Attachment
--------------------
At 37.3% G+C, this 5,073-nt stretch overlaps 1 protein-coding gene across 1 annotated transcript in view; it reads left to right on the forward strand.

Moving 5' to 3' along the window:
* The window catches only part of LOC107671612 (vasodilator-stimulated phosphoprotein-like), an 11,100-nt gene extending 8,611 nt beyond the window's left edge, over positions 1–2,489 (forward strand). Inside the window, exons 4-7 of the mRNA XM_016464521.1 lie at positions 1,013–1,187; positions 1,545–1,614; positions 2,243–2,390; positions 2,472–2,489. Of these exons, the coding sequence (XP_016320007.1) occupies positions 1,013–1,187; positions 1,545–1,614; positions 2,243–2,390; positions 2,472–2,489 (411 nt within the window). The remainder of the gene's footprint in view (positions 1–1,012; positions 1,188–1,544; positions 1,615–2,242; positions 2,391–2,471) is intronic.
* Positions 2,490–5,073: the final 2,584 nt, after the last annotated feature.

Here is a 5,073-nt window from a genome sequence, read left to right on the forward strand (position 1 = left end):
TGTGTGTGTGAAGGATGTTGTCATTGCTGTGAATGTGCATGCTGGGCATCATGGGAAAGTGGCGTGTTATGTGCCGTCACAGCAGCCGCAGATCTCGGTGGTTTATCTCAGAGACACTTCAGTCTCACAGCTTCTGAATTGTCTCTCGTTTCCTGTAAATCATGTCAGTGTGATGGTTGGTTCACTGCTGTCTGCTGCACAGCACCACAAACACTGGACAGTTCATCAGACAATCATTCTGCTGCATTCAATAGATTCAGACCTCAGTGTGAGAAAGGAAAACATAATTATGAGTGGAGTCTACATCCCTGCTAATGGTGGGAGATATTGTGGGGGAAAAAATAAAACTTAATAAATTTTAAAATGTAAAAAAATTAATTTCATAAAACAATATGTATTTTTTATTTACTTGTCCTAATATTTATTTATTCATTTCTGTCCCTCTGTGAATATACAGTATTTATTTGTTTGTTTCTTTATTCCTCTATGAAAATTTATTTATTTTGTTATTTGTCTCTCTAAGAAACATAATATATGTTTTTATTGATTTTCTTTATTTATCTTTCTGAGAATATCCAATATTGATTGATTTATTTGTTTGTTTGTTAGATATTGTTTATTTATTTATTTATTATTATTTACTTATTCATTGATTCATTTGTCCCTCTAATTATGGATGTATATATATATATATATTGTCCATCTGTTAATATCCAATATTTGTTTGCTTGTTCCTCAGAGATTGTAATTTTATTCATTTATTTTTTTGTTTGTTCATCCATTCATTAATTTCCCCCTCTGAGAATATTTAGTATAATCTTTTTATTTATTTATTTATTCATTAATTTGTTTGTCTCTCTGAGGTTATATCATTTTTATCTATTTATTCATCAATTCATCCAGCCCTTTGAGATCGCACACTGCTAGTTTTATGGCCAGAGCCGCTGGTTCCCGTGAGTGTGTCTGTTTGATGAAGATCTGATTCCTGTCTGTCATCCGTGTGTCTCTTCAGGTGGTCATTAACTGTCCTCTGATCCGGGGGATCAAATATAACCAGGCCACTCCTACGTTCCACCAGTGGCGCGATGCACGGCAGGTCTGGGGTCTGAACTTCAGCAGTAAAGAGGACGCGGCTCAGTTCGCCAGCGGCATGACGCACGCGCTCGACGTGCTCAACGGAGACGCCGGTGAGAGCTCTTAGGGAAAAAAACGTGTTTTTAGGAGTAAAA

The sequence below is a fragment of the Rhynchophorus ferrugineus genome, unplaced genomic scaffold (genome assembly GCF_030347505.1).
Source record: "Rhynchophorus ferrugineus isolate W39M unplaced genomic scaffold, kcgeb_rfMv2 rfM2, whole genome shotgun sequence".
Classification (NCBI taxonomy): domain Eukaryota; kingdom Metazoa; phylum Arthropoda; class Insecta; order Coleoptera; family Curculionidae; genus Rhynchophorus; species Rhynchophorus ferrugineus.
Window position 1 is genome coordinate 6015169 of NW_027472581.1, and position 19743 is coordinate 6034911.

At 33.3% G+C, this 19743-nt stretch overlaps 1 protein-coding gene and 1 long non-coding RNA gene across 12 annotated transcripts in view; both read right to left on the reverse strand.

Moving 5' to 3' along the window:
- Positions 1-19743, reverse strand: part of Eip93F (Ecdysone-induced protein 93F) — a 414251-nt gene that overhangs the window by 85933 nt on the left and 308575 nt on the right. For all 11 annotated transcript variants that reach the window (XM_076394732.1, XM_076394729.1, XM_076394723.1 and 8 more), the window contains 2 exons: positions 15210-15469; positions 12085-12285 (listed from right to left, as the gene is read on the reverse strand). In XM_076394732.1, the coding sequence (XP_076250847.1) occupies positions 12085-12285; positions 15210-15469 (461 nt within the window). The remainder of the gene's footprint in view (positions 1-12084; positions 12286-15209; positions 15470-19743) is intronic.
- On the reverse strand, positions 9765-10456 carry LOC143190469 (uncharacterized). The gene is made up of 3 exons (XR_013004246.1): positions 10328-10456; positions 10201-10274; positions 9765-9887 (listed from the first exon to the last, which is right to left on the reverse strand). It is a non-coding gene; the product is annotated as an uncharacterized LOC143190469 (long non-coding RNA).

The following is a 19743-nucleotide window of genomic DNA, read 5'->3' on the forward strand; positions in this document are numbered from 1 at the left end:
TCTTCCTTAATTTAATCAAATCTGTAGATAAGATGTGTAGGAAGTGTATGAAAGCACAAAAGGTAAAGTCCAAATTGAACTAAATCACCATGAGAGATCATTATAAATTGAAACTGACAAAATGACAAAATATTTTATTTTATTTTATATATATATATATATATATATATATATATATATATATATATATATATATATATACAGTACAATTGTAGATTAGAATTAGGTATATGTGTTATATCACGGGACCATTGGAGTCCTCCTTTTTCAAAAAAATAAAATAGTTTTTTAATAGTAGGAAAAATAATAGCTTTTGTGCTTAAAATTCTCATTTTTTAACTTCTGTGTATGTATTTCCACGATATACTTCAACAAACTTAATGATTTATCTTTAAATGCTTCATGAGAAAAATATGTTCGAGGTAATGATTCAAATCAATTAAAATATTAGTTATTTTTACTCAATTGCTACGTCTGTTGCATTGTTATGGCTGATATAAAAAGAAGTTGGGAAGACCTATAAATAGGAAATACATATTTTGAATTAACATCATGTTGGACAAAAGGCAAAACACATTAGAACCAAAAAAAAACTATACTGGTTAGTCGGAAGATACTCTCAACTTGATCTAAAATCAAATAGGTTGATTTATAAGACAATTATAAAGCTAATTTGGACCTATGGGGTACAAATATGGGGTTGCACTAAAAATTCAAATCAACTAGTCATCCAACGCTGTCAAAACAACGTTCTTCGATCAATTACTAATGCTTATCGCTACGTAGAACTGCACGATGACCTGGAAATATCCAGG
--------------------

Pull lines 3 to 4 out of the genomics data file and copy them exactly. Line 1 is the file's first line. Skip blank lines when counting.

* The window catches only part of LOC107671612 (vasodilator-stimulated phosphoprotein-like), an 11,100-nt gene extending 8,611 nt beyond the window's left edge, over positions 1–2,489 (forward strand). Inside the window, exons 4-7 of the mRNA XM_016464521.1 lie at positions 1,013–1,187; positions 1,545–1,614; positions 2,243–2,390; positions 2,472–2,489. Of these exons, the coding sequence (XP_016320007.1) occupies positions 1,013–1,187; positions 1,545–1,614; positions 2,243–2,390; positions 2,472–2,489 (411 nt within the window). The remainder of the gene's footprint in view (positions 1–1,012; positions 1,188–1,544; positions 1,615–2,242; positions 2,391–2,471) is intronic.
* Positions 2,490–5,073: the final 2,584 nt, after the last annotated feature.